Charles Kovess

Charles Kovess Australasia passion provocateur

In Business and Environment, People, Biographies and Interviews by Elizabeth Jewell Stephens0 Comments

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Charles Kovess was previously a very successful lawyer. He’d wanted to be a lawyer all his life and enjoyed his work – indeed was passionate about it – but after doing several self-development courses, including an intensive in Hawaii with Robert Kiyosaki (Money & You and Rich Dad, Poor Dad), he made the decision to drop his law profession, even though he had a family to support – four kids at private schools.

The reason he did this is that he believes that we are better off doing what we are passionate about rather than being in jobs that we hate.

I asked him how he had the guts to chuck it all in.

He commented that he has clients now who want to do the same thing, but are scared to relinquish their large incomes and ask him how to do it. “The answer to the question is to understand that it is scary and there are big risks involved in it and they need to really explore their philosophy.

“Here’s a philosophy that I have found useful: Life is not about avoiding risks. Secondly we build up assets and resources so that we can leave what we’re doing and reinvent ourselves and live off our resources a bit like animals in the summer get fat so as to survive the leaner winter. We have been sold a big lie that life is about accumulating assets so that you can retire.”

One of Charles’ passions is education and he has some strong and sensible ideas about the subject. “I decided education was more important than law in 1993 and left my successful law career because the world is changing and the only way to survive is to be willing to learn. I talk about that in both my books: Passionate People Produce and Passionate Performance.”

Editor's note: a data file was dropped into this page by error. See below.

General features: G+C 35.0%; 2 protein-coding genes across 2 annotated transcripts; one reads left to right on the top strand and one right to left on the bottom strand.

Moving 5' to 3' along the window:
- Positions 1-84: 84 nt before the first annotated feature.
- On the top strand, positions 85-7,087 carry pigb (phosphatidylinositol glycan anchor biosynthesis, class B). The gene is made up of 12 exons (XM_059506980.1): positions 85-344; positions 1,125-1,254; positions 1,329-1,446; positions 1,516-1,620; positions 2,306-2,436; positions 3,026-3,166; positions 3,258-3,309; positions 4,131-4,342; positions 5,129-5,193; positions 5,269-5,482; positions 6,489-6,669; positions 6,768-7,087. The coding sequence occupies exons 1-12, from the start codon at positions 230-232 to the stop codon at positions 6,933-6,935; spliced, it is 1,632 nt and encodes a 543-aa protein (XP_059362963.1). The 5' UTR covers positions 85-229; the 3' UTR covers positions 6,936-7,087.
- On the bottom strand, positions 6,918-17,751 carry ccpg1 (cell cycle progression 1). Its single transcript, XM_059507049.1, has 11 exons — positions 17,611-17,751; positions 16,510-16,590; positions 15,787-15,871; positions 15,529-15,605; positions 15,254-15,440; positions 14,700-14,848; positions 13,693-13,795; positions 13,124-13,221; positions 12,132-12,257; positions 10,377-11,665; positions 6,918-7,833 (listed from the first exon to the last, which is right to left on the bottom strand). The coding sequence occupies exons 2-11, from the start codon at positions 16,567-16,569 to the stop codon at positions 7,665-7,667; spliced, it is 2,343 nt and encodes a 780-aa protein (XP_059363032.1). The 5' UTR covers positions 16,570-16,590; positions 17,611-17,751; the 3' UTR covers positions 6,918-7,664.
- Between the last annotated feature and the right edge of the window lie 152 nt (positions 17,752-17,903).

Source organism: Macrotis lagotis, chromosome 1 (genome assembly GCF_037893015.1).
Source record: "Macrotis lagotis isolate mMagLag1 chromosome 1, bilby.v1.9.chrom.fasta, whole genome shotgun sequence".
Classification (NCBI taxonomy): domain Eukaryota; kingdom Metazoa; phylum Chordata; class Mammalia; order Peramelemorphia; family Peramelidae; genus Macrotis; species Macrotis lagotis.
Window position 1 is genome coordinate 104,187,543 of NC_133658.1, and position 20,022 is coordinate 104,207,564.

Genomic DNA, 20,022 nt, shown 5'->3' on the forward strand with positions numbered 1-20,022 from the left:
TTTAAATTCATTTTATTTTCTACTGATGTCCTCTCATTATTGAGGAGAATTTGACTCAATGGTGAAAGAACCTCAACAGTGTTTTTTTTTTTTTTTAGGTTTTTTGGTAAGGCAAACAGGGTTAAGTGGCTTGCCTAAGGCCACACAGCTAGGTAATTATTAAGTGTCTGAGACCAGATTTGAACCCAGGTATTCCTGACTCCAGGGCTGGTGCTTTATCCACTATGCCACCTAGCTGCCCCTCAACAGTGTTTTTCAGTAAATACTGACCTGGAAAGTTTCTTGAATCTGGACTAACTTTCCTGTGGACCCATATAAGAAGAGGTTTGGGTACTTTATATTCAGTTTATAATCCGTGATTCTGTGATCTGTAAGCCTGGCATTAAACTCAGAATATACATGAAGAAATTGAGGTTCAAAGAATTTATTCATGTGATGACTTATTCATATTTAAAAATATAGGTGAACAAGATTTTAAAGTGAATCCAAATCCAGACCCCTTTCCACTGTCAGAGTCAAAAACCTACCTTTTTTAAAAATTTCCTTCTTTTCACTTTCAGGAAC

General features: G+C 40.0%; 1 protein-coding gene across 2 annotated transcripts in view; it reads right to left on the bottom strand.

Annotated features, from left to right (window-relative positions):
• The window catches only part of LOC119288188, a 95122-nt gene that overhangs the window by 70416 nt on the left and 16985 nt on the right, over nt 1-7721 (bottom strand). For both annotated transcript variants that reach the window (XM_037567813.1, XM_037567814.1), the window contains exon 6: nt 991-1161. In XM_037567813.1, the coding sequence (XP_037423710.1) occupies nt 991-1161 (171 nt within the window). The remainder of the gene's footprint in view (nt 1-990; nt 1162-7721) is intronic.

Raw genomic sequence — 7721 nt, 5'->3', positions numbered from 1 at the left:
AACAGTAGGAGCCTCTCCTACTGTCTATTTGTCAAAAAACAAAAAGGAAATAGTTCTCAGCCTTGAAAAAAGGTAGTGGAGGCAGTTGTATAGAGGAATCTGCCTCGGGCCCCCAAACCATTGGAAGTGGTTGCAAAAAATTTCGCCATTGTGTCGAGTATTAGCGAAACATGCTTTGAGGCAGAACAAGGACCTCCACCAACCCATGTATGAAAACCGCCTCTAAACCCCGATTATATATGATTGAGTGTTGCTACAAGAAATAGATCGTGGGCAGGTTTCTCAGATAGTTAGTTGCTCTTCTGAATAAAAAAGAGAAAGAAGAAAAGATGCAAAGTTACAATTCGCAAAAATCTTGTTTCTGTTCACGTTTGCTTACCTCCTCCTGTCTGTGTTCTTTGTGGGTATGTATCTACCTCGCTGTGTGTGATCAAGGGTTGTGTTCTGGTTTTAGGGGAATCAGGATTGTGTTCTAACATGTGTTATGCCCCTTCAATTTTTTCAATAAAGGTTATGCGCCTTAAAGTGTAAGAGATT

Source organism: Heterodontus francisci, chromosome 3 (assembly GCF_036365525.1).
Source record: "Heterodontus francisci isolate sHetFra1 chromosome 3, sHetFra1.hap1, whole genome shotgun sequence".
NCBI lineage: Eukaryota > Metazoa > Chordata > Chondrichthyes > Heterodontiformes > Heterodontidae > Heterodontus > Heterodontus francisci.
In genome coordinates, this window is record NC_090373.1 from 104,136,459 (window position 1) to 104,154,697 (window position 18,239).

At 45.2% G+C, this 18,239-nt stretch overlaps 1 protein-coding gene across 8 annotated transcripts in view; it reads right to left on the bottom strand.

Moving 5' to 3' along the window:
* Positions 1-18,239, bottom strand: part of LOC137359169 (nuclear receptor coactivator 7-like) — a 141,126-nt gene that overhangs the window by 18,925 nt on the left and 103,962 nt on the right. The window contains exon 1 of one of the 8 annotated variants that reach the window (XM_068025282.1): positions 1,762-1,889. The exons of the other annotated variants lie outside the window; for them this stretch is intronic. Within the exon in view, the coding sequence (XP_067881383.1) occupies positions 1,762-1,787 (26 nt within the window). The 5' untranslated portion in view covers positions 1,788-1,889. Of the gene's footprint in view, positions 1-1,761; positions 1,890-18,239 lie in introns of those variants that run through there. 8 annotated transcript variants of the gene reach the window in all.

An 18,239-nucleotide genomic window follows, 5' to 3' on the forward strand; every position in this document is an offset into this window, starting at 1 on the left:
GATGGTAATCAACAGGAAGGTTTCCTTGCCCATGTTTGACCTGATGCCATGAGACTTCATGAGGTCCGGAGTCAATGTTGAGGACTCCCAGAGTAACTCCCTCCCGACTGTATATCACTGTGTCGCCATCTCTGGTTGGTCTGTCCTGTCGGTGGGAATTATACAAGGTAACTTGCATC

“Education is about enabling our capabilities to live a life that we want to live. Every child is hungry to learn. I have a 32-year-old daughter, three adult sons and a 3-year-old daughter. My 3-year-old is constantly hungry to learn. It is our natural state, and our current education system kills that hunger to learn. So I encourage people to rethink their attitude to education, to commit to lifelong learning because of the rate of change.

“Schools kill passion and the problem is that they need to be run as a system, and every child in the school is such an amazingly unique individual. So the paradox is that we need the system to run the school, but the system goes a long way to squashing the individuality. As parents we need to understand that process and keep encouraging the individuality of our children because being different at school causes pain. You are ostracised, you are bullied, if you are different. Conformity is what schools want – and it kills passion.

“I observe many people who have stopped continuous learning and then get into struggle mode because people don’t want them because their brains have slowed down while the world is speeding up.

“Less than 10% of Australians invest money in their own education after they have finished their formal education. That is a damming figure. That figure is available from the universities right around Australia who are trying to get people to enrol in their post-graduate courses. People are not interested.